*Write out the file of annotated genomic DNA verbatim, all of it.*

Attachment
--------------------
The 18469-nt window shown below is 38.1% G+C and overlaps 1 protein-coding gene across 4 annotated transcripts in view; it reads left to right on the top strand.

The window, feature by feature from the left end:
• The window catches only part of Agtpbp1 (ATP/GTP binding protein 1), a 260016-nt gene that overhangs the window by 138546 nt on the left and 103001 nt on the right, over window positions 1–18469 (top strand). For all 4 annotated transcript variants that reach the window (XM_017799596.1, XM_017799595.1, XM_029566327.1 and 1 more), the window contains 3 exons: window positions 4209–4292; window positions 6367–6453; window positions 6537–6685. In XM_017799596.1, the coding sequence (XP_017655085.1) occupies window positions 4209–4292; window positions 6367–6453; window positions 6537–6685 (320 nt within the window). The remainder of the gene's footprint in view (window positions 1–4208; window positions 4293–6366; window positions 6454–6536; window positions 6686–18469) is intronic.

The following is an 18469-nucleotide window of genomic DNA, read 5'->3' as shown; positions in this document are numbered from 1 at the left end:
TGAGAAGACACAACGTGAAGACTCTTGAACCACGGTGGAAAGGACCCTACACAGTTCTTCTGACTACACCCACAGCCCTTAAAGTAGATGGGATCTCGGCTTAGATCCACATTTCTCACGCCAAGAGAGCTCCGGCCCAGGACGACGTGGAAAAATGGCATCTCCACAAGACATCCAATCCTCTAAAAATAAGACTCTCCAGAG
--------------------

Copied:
The 18469-nt window shown below is 38.1% G+C and overlaps 1 protein-coding gene across 4 annotated transcripts in view; it reads left to right on the top strand.

The window, feature by feature from the left end:
• The window catches only part of Agtpbp1 (ATP/GTP binding protein 1), a 260016-nt gene that overhangs the window by 138546 nt on the left and 103001 nt on the right, over window positions 1–18469 (top strand). For all 4 annotated transcript variants that reach the window (XM_017799596.1, XM_017799595.1, XM_029566327.1 and 1 more), the window contains 3 exons: window positions 4209–4292; window positions 6367–6453; window positions 6537–6685. In XM_017799596.1, the coding sequence (XP_017655085.1) occupies window positions 4209–4292; window positions 6367–6453; window positions 6537–6685 (320 nt within the window). The remainder of the gene's footprint in view (window positions 1–4208; window positions 4293–6366; window positions 6454–6536; window positions 6686–18469) is intronic.

The following is an 18469-nucleotide window of genomic DNA, read 5'->3' as shown; positions in this document are numbered from 1 at the left end:
TGAGAAGACACAACGTGAAGACTCTTGAACCACGGTGGAAAGGACCCTACACAGTTCTTCTGACTACACCCACAGCCCTTAAAGTAGATGGGATCTCGGCTTAGATCCACATTTCTCACGCCAAGAGAGCTCCGGCCCAGGACGACGTGGAAAAATGGCATCTCCACAAGACATCCAATCCTCTAAAAATAAGACTCTCCAGAG